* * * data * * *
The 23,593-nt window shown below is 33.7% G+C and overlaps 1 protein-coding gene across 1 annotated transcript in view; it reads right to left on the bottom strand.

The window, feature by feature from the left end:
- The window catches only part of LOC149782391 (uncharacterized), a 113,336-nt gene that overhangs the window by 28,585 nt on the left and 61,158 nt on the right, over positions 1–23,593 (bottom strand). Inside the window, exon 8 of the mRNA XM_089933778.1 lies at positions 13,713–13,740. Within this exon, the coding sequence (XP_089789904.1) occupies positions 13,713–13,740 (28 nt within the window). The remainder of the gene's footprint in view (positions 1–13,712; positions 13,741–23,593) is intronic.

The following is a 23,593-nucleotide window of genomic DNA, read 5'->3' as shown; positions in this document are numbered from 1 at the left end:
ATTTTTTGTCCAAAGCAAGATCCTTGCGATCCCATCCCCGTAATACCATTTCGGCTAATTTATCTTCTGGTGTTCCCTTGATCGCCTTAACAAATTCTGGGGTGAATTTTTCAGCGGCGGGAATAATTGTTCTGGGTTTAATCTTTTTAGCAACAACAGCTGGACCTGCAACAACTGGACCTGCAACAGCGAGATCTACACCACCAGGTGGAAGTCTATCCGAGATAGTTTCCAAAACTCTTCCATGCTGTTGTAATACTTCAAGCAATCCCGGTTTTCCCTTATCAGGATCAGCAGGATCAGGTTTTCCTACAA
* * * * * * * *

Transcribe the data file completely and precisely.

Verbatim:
The 23,593-nt window shown below is 33.7% G+C and overlaps 1 protein-coding gene across 1 annotated transcript in view; it reads right to left on the bottom strand.

The window, feature by feature from the left end:
- The window catches only part of LOC149782391 (uncharacterized), a 113,336-nt gene that overhangs the window by 28,585 nt on the left and 61,158 nt on the right, over positions 1–23,593 (bottom strand). Inside the window, exon 8 of the mRNA XM_089933778.1 lies at positions 13,713–13,740. Within this exon, the coding sequence (XP_089789904.1) occupies positions 13,713–13,740 (28 nt within the window). The remainder of the gene's footprint in view (positions 1–13,712; positions 13,741–23,593) is intronic.

The following is a 23,593-nucleotide window of genomic DNA, read 5'->3' as shown; positions in this document are numbered from 1 at the left end:
ATTTTTTGTCCAAAGCAAGATCCTTGCGATCCCATCCCCGTAATACCATTTCGGCTAATTTATCTTCTGGTGTTCCCTTGATCGCCTTAACAAATTCTGGGGTGAATTTTTCAGCGGCGGGAATAATTGTTCTGGGTTTAATCTTTTTAGCAACAACAGCTGGACCTGCAACAACTGGACCTGCAACAGCGAGATCTACACCACCAGGTGGAAGTCTATCCGAGATAGTTTCCAAAACTCTTCCATGCTGTTGTAATACTTCAAGCAATCCCGGTTTTCCCTTATCAGGATCAGCAGGATCAGGTTTTCCTACAA